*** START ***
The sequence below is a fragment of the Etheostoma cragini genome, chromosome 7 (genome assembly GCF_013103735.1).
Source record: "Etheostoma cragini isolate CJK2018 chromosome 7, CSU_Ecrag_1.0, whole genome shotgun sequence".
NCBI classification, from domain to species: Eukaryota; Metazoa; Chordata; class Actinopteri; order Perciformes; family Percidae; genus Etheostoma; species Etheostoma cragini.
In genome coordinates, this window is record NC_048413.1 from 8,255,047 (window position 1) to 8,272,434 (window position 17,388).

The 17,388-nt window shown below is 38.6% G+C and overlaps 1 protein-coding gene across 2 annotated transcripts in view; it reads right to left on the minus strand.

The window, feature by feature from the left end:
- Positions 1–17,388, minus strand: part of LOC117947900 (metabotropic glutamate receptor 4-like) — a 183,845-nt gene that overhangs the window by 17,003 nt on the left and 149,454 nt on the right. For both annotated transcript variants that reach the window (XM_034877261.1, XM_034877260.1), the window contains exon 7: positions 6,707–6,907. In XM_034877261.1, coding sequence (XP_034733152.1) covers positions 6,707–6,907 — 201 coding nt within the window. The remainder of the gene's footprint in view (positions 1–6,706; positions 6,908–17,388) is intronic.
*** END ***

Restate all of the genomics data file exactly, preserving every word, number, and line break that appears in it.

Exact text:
The sequence below is a fragment of the Etheostoma cragini genome, chromosome 7 (genome assembly GCF_013103735.1).
Source record: "Etheostoma cragini isolate CJK2018 chromosome 7, CSU_Ecrag_1.0, whole genome shotgun sequence".
NCBI classification, from domain to species: Eukaryota; Metazoa; Chordata; class Actinopteri; order Perciformes; family Percidae; genus Etheostoma; species Etheostoma cragini.
In genome coordinates, this window is record NC_048413.1 from 8,255,047 (window position 1) to 8,272,434 (window position 17,388).

The 17,388-nt window shown below is 38.6% G+C and overlaps 1 protein-coding gene across 2 annotated transcripts in view; it reads right to left on the minus strand.

The window, feature by feature from the left end:
- Positions 1–17,388, minus strand: part of LOC117947900 (metabotropic glutamate receptor 4-like) — a 183,845-nt gene that overhangs the window by 17,003 nt on the left and 149,454 nt on the right. For both annotated transcript variants that reach the window (XM_034877261.1, XM_034877260.1), the window contains exon 7: positions 6,707–6,907. In XM_034877261.1, coding sequence (XP_034733152.1) covers positions 6,707–6,907 — 201 coding nt within the window. The remainder of the gene's footprint in view (positions 1–6,706; positions 6,908–17,388) is intronic.